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Innovative ways of making aid effective in Ghana: Tied aid versus direct budgetary support

Research Paper No. 2005/58

Peter Quartey

United Nations Global Policy Forum

September 2005

SARPN acknowledges the Global Policy Forum as the source of this document.
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Introduction

Developing countries, including Ghana, have been burdened with severe resource problems. A number of these countries are aid-dependent (Table 1) and their fiscal and current account deficits are unsustainable in the face of severe debt problems. The debt stock is extremely high and the proportion of government revenue spent on debt servicing places a severe burden on many developing countries, Ghana included.1 In certain countries, debt servicing exceeds government expenditure on education (see, for instance, Osei and Quartey 2001). In an attempt to rescue the situation, donors have often used tied aid2 not just for self commercial interests but sometimes to facilitate aid effectiveness,3 but without the hoped-for results. In view of the resource constraint in many developing countries and the fall in ODA flows to these countries (Bulir and Lane 2002; Alesina and Dollar 2000), donors are faced with two complementary options: (i) develop new or innovative sources of financing for developing countries, and (ii) find new ways of making aid more effective.

The Department for International Development (DFID) and a few other donors have considered the latter option. The donor community and the government of Ghana have agreed on an aid package dubbed the multi-donor budgetary support (MDBS), which is aimed at ensuring a continuous flow of aid to enable the government to finance its poverty related expenditures. The aid is to be paid into a fund and the government has the prerogative to determine the priority areas on which the funds are to be spent, a distinct advantage over previous arrangements where a part of aid is tied. Moreover, an important conditionality is that the money is spent judiciously and donors must be satisfied that the government is pursuing the right policies before funds are released.

Laudable as this idea may seem, it raises a number of issues, which need to be examined. Given that donors may consult each other, would this affect the amount of aid inflows because bigger donors may be tempted to cut back on the amount made available to Ghana? Second, would donors restructure their aid and possibly reduce the grant component? Another worrying issue is that not all donors have signed up to support the agreement, as in the case of Japan, one of Ghana’s biggest donors after the World Bank (WB). This raises the assumption that Japan’s assistance would continue to be in the form of food aid and project support, often with high transaction costs.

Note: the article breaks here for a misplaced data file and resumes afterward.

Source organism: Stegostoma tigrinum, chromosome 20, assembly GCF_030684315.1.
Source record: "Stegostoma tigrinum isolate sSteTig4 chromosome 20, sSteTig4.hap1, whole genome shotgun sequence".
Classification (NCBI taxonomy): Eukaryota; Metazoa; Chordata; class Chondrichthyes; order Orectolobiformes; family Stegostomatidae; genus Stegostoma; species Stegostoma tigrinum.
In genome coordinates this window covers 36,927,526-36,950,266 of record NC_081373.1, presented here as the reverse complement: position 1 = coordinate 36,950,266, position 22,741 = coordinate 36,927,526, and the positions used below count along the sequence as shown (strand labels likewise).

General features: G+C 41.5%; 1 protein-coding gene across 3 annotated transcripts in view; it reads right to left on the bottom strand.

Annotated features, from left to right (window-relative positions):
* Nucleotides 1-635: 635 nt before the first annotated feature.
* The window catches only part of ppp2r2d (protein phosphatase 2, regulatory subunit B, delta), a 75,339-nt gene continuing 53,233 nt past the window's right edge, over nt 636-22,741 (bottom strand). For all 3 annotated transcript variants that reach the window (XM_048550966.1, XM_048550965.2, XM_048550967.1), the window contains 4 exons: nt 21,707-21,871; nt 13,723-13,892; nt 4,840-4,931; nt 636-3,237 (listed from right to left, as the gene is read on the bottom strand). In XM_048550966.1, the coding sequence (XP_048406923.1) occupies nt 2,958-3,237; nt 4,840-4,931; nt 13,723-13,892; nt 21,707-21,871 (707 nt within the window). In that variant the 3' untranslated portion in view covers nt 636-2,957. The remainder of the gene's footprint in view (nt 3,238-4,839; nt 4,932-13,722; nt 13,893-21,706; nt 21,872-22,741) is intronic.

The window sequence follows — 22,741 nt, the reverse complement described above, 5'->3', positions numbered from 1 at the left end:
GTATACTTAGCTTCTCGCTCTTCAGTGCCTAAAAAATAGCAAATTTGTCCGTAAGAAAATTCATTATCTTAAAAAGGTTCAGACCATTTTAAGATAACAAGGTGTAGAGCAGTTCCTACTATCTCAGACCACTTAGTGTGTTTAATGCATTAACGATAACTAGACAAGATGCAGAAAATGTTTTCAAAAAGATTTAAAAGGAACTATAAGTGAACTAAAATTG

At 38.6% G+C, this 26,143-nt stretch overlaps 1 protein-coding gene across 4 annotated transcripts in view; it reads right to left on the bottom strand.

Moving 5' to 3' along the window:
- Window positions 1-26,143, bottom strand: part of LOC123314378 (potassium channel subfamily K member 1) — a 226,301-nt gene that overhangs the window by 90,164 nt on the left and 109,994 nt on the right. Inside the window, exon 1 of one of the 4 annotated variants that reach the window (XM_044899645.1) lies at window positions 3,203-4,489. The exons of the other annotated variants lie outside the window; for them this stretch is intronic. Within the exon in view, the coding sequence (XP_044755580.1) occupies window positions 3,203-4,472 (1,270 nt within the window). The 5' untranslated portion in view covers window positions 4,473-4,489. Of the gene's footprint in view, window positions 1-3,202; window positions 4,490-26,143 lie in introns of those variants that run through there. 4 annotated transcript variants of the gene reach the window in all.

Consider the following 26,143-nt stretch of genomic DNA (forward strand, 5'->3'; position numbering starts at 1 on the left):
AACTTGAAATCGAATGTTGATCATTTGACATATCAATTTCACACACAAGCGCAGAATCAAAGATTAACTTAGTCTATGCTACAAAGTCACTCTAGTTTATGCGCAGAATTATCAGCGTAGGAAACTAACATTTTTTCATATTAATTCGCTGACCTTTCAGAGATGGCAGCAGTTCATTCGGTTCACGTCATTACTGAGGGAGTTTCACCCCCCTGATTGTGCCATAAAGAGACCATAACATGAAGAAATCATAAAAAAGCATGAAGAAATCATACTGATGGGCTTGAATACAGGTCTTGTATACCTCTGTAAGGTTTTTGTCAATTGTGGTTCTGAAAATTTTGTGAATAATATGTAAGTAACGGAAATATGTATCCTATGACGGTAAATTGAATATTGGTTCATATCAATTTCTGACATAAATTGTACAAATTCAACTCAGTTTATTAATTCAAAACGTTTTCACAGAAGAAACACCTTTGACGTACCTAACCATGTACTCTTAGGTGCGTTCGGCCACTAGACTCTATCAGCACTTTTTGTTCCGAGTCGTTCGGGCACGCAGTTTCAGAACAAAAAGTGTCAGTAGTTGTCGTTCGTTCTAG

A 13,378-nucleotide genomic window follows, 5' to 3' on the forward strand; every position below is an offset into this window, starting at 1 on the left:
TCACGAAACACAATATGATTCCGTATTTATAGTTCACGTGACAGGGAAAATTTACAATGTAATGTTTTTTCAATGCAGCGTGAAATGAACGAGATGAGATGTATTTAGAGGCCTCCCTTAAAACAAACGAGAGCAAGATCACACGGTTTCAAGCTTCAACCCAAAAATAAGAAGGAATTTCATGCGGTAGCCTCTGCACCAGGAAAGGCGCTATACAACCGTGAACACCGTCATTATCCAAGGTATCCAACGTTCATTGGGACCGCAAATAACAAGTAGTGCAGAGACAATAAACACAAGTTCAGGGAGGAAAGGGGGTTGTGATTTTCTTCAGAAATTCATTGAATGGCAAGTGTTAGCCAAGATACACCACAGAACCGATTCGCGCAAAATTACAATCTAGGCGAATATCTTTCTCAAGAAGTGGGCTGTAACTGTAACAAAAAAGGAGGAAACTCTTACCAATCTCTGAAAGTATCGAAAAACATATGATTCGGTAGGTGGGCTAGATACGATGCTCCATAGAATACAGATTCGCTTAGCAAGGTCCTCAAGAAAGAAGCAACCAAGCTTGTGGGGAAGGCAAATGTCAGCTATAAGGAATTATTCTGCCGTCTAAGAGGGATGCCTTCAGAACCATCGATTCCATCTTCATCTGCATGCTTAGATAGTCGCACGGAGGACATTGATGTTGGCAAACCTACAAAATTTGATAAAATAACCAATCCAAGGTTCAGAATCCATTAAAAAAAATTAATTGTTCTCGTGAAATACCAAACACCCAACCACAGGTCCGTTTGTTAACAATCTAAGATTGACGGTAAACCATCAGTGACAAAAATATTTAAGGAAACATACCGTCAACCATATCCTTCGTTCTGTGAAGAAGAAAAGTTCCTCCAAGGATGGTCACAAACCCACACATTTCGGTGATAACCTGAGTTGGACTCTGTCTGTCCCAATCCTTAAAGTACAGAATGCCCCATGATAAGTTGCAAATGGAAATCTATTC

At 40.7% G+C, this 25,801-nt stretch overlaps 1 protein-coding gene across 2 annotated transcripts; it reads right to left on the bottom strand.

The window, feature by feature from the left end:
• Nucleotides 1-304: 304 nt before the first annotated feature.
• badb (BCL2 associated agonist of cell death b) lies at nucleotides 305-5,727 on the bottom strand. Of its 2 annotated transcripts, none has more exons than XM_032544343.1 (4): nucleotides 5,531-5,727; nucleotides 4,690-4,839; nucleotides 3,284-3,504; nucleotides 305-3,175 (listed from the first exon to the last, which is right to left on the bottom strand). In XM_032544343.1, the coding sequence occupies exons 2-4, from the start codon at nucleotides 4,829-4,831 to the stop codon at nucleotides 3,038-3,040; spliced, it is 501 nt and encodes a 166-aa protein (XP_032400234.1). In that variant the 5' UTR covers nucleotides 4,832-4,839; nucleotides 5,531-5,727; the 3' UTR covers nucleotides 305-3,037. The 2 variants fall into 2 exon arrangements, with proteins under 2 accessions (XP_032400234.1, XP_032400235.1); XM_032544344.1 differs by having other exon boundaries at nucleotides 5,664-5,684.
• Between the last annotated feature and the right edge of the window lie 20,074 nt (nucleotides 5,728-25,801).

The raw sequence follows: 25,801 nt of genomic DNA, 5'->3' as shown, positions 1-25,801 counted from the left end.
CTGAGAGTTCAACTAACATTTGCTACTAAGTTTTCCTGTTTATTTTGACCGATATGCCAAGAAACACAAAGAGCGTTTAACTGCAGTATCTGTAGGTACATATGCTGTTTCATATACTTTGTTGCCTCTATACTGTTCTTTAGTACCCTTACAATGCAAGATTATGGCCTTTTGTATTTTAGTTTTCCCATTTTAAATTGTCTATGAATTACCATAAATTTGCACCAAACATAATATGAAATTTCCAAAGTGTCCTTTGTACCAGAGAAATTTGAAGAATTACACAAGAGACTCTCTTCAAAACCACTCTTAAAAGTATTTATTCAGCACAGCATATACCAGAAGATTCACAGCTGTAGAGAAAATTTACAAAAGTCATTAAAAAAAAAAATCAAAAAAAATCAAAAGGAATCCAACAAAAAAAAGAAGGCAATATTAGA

Table 1
Aid dependency—Ghana
  1996 2001 2002
Net ODA or official aid, US$ 651 million 652 9 million 652.8 million
Aid per capita, US$ 37 32.8 32.2
Aid as a % of GNI 9.6 12.6 10.8
Aid as a % of gross capital formation 32.2 46.2 53.8
Aid as a % imports of goods & services 25.5 17.7 18.6
Net ODA as a % of government expenditure - 34.5 -
Debt service as a % of exports 17.4 8.4 6.6
Source: World Bank (2004), IMF (2002).


Furthermore, the multi-donor budget support would operate alongside other forms of project aid, raising the issue of the mix of aid. Would the mix between MDBS and the other forms of project aid necessarily make aid more effective? This paper examines these issues in the light of the current dimension of aid flows to Ghana. Section 2 outlines the pattern of aid flows to Ghana since its independence and examines aid’s probable impacts on the economy. The next section considers how to make aid more effective, and outlines the MDBS system and its operational framework, and examines its likely gains. The section also discusses some of the issues raised here. The final section concludes.


Footnotes:
  1. In Ghana, debt service as a percentage of exports was 17.4 per cent in 1996, 15.1 per cent in 2000 but thanks to HIPC, the debt service ratio reduced to 6.6 per cent in 2002 (World Bank 2004, also see table 1).
  2. Tied aid is defined in this study as project aid contracted by source to private firms in the donor country. It refers to aid tied to goods and services supplied exclusively by donor country businesses or agencies. Aid can also be tied to conditions such as policy or institutional reforms but the paper narrowly defines tied aid to exclude aid tied to conditions.
  3. Defined in terms of aid’s contribution to poverty alleviation or sustained poverty reduction.


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